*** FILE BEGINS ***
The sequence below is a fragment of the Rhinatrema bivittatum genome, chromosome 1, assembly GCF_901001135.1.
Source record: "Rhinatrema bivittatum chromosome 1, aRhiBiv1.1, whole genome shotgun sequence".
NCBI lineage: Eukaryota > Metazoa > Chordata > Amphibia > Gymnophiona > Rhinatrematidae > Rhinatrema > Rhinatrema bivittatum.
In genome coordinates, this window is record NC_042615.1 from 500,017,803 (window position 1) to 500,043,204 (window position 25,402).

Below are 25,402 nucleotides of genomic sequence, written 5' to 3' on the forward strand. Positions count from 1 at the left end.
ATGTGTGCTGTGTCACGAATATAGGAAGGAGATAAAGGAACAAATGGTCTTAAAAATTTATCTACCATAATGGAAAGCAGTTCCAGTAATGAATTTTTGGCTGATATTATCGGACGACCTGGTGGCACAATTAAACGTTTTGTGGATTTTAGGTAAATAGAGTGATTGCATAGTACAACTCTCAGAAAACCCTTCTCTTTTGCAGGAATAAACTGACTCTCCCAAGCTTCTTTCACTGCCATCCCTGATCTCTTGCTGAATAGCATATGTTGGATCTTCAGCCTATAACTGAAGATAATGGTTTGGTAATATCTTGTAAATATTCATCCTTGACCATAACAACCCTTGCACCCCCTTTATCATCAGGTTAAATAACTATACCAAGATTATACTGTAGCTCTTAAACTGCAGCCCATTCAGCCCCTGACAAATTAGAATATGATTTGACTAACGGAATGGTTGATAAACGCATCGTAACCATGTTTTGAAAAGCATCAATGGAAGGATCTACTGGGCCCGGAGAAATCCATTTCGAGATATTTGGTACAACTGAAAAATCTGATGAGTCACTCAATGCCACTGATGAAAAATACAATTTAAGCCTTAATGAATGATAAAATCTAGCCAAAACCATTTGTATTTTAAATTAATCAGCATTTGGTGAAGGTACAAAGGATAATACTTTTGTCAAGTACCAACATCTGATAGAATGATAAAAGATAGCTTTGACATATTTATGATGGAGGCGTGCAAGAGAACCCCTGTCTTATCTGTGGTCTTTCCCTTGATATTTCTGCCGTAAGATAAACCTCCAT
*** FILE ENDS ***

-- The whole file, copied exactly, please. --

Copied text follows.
The sequence below is a fragment of the Rhinatrema bivittatum genome, chromosome 1, assembly GCF_901001135.1.
Source record: "Rhinatrema bivittatum chromosome 1, aRhiBiv1.1, whole genome shotgun sequence".
NCBI lineage: Eukaryota > Metazoa > Chordata > Amphibia > Gymnophiona > Rhinatrematidae > Rhinatrema > Rhinatrema bivittatum.
In genome coordinates, this window is record NC_042615.1 from 500,017,803 (window position 1) to 500,043,204 (window position 25,402).

Below are 25,402 nucleotides of genomic sequence, written 5' to 3' on the forward strand. Positions count from 1 at the left end.
ATGTGTGCTGTGTCACGAATATAGGAAGGAGATAAAGGAACAAATGGTCTTAAAAATTTATCTACCATAATGGAAAGCAGTTCCAGTAATGAATTTTTGGCTGATATTATCGGACGACCTGGTGGCACAATTAAACGTTTTGTGGATTTTAGGTAAATAGAGTGATTGCATAGTACAACTCTCAGAAAACCCTTCTCTTTTGCAGGAATAAACTGACTCTCCCAAGCTTCTTTCACTGCCATCCCTGATCTCTTGCTGAATAGCATATGTTGGATCTTCAGCCTATAACTGAAGATAATGGTTTGGTAATATCTTGTAAATATTCATCCTTGACCATAACAACCCTTGCACCCCCTTTATCATCAGGTTAAATAACTATACCAAGATTATACTGTAGCTCTTAAACTGCAGCCCATTCAGCCCCTGACAAATTAGAATATGATTTGACTAACGGAATGGTTGATAAACGCATCGTAACCATGTTTTGAAAAGCATCAATGGAAGGATCTACTGGGCCCGGAGAAATCCATTTCGAGATATTTGGTACAACTGAAAAATCTGATGAGTCACTCAATGCCACTGATGAAAAATACAATTTAAGCCTTAATGAATGATAAAATCTAGCCAAAACCATTTGTATTTTAAATTAATCAGCATTTGGTGAAGGTACAAAGGATAATACTTTTGTCAAGTACCAACATCTGATAGAATGATAAAAGATAGCTTTGACATATTTATGATGGAGGCGTGCAAGAGAACCCCTGTCTTATCTGTGGTCTTTCCCTTGATATTTCTGCCGTAAGATAAACCTCCAT